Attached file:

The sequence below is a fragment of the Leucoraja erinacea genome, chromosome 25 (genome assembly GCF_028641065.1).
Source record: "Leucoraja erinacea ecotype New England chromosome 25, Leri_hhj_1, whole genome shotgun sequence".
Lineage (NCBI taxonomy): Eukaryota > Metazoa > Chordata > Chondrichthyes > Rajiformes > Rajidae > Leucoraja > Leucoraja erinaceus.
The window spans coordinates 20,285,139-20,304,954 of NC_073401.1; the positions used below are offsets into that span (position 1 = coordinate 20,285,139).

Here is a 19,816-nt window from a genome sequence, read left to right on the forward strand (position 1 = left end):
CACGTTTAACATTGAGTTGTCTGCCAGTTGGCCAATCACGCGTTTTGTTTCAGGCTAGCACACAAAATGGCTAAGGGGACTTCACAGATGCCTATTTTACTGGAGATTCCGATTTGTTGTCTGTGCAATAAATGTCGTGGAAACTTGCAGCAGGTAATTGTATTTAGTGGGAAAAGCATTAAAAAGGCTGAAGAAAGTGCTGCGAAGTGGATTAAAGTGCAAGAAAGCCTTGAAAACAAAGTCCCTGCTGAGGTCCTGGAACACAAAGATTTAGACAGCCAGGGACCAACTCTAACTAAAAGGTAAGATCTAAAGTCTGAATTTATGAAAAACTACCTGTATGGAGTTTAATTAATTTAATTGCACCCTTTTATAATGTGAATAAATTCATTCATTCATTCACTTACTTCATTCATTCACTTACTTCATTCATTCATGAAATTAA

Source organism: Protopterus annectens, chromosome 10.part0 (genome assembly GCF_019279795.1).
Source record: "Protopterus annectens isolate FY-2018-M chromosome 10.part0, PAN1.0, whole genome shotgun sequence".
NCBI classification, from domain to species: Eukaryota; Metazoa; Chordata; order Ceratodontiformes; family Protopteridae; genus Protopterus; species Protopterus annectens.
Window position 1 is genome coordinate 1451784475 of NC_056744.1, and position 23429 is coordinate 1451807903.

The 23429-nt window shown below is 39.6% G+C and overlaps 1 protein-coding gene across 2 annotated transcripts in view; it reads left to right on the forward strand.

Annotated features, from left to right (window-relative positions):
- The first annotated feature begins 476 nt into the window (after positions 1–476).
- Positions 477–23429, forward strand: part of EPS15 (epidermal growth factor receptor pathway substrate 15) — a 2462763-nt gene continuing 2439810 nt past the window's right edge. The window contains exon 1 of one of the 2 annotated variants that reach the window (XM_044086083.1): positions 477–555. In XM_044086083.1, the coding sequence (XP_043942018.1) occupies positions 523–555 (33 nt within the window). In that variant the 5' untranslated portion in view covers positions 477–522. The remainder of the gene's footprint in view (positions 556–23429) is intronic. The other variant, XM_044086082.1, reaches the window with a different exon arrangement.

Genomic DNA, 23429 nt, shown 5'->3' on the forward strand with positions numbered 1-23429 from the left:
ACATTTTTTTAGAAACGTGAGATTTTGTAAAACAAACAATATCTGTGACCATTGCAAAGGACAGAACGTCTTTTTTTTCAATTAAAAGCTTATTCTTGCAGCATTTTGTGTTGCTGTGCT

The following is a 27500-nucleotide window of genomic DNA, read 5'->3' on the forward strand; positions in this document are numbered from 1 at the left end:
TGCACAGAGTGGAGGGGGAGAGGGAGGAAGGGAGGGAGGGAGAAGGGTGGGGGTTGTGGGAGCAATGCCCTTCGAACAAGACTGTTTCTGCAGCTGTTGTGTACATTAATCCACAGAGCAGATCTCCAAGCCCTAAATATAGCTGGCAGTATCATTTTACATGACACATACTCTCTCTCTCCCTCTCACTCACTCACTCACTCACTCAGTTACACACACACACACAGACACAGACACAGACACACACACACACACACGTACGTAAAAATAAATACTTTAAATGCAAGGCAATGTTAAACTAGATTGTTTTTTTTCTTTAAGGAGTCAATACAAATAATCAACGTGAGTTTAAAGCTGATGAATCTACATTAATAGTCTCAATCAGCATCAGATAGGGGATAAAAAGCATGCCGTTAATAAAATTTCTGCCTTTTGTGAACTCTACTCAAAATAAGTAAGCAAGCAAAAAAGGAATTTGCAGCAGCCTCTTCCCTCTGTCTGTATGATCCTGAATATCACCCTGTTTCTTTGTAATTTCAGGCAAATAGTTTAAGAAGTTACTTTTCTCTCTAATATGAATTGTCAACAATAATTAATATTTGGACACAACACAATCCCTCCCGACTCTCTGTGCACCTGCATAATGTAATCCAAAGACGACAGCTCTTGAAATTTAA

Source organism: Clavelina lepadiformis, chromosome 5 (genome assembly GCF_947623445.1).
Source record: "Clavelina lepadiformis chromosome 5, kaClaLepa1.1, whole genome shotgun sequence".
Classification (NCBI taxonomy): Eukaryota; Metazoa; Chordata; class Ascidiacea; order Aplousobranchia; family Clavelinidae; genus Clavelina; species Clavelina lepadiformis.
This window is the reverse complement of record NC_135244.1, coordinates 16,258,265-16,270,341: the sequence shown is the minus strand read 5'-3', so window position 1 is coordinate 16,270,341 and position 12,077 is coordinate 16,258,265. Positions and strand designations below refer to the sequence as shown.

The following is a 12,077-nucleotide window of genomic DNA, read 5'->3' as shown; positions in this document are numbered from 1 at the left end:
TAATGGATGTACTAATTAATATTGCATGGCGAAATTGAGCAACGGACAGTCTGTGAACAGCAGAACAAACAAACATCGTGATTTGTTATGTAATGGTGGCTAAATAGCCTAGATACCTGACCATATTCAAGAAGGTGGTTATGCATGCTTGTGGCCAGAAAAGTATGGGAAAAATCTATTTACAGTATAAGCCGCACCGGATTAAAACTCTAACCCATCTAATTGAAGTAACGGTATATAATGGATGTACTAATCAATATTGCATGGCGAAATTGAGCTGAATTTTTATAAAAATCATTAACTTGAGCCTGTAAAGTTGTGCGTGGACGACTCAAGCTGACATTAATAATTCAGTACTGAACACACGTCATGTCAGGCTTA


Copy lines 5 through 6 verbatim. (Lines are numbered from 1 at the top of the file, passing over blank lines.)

Here is a 19,816-nt window from a genome sequence, read left to right on the forward strand (position 1 = left end):
CACGTTTAACATTGAGTTGTCTGCCAGTTGGCCAATCACGCGTTTTGTTTCAGGCTAGCACACAAAATGGCTAAGGGGACTTCACAGATGCCTATTTTACTGGAGATTCCGATTTGTTGTCTGTGCAATAAATGTCGTGGAAACTTGCAGCAGGTAATTGTATTTAGTGGGAAAAGCATTAAAAAGGCTGAAGAAAGTGCTGCGAAGTGGATTAAAGTGCAAGAAAGCCTTGAAAACAAAGTCCCTGCTGAGGTCCTGGAACACAAAGATTTAGACAGCCAGGGACCAACTCTAACTAAAAGGTAAGATCTAAAGTCTGAATTTATGAAAAACTACCTGTATGGAGTTTAATTAATTTAATTGCACCCTTTTATAATGTGAATAAATTCATTCATTCATTCACTTACTTCATTCATTCACTTACTTCATTCATTCATGAAATTAA